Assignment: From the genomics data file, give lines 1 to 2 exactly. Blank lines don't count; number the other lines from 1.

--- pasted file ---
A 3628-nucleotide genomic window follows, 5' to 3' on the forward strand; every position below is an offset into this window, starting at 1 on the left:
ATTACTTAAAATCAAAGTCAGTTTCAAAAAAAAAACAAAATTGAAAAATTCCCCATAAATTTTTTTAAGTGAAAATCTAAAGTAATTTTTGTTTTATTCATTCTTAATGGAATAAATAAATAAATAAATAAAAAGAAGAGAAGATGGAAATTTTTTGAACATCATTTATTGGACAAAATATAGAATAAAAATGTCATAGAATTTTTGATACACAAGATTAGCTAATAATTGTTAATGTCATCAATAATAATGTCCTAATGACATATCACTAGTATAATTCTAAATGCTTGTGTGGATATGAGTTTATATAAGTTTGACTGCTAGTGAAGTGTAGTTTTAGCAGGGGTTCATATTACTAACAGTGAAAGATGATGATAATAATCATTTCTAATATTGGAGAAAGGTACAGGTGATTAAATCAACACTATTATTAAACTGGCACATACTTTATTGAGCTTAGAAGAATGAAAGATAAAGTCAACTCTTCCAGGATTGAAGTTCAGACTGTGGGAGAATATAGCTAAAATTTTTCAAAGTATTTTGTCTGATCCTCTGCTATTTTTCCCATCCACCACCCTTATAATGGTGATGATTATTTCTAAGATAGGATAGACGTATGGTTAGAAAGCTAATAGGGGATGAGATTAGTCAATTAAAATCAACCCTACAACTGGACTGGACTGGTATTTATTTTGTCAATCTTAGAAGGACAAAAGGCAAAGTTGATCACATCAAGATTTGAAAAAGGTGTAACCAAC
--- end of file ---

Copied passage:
A 3628-nucleotide genomic window follows, 5' to 3' on the forward strand; every position below is an offset into this window, starting at 1 on the left:
ATTACTTAAAATCAAAGTCAGTTTCAAAAAAAAAACAAAATTGAAAAATTCCCCATAAATTTTTTTAAGTGAAAATCTAAAGTAATTTTTGTTTTATTCATTCTTAATGGAATAAATAAATAAATAAATAAAAAGAAGAGAAGATGGAAATTTTTTGAACATCATTTATTGGACAAAATATAGAATAAAAATGTCATAGAATTTTTGATACACAAGATTAGCTAATAATTGTTAATGTCATCAATAATAATGTCCTAATGACATATCACTAGTATAATTCTAAATGCTTGTGTGGATATGAGTTTATATAAGTTTGACTGCTAGTGAAGTGTAGTTTTAGCAGGGGTTCATATTACTAACAGTGAAAGATGATGATAATAATCATTTCTAATATTGGAGAAAGGTACAGGTGATTAAATCAACACTATTATTAAACTGGCACATACTTTATTGAGCTTAGAAGAATGAAAGATAAAGTCAACTCTTCCAGGATTGAAGTTCAGACTGTGGGAGAATATAGCTAAAATTTTTCAAAGTATTTTGTCTGATCCTCTGCTATTTTTCCCATCCACCACCCTTATAATGGTGATGATTATTTCTAAGATAGGATAGACGTATGGTTAGAAAGCTAATAGGGGATGAGATTAGTCAATTAAAATCAACCCTACAACTGGACTGGACTGGTATTTATTTTGTCAATCTTAGAAGGACAAAAGGCAAAGTTGATCACATCAAGATTTGAAAAAGGTGTAACCAAC